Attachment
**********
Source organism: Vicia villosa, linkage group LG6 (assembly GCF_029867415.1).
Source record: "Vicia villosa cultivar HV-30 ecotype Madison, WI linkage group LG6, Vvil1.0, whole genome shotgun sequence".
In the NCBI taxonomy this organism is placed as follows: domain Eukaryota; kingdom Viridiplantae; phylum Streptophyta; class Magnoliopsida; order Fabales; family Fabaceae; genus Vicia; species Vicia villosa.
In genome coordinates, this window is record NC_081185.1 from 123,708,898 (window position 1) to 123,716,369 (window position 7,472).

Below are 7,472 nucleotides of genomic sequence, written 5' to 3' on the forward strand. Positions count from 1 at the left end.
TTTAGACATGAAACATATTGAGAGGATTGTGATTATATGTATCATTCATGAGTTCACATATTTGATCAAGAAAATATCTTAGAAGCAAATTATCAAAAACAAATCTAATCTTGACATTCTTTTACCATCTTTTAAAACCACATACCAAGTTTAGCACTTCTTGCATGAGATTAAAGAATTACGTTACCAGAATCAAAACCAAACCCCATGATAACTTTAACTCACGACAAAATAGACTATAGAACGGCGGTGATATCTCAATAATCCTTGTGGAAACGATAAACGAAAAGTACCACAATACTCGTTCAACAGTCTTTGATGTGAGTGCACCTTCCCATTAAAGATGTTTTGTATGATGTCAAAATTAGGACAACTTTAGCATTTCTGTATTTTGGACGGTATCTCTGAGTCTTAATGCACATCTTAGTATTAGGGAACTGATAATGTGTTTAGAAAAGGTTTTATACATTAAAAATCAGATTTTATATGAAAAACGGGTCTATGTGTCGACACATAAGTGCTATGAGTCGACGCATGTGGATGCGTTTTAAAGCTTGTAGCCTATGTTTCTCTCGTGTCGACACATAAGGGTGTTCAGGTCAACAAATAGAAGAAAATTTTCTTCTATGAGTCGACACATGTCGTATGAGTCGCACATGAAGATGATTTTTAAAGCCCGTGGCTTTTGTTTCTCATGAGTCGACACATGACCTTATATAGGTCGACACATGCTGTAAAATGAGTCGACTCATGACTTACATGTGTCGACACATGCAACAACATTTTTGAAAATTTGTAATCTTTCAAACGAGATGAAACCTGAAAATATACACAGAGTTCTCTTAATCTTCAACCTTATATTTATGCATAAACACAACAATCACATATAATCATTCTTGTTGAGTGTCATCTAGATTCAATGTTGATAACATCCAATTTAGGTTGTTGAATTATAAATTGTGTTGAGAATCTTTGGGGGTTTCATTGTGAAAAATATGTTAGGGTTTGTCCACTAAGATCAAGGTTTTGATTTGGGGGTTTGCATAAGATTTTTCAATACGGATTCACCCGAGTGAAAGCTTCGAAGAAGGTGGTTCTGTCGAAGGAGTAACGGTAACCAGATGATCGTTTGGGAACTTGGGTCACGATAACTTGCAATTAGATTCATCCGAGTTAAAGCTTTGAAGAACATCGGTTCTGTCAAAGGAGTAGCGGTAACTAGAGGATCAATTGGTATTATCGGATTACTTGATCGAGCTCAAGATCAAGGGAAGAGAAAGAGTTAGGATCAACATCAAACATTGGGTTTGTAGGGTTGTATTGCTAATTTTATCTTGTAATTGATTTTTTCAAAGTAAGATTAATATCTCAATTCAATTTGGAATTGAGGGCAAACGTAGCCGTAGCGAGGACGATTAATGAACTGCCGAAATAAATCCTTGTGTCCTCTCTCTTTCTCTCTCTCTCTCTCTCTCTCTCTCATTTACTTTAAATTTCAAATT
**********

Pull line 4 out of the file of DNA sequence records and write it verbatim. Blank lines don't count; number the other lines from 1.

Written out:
In genome coordinates, this window is record NC_081185.1 from 123,708,898 (window position 1) to 123,716,369 (window position 7,472).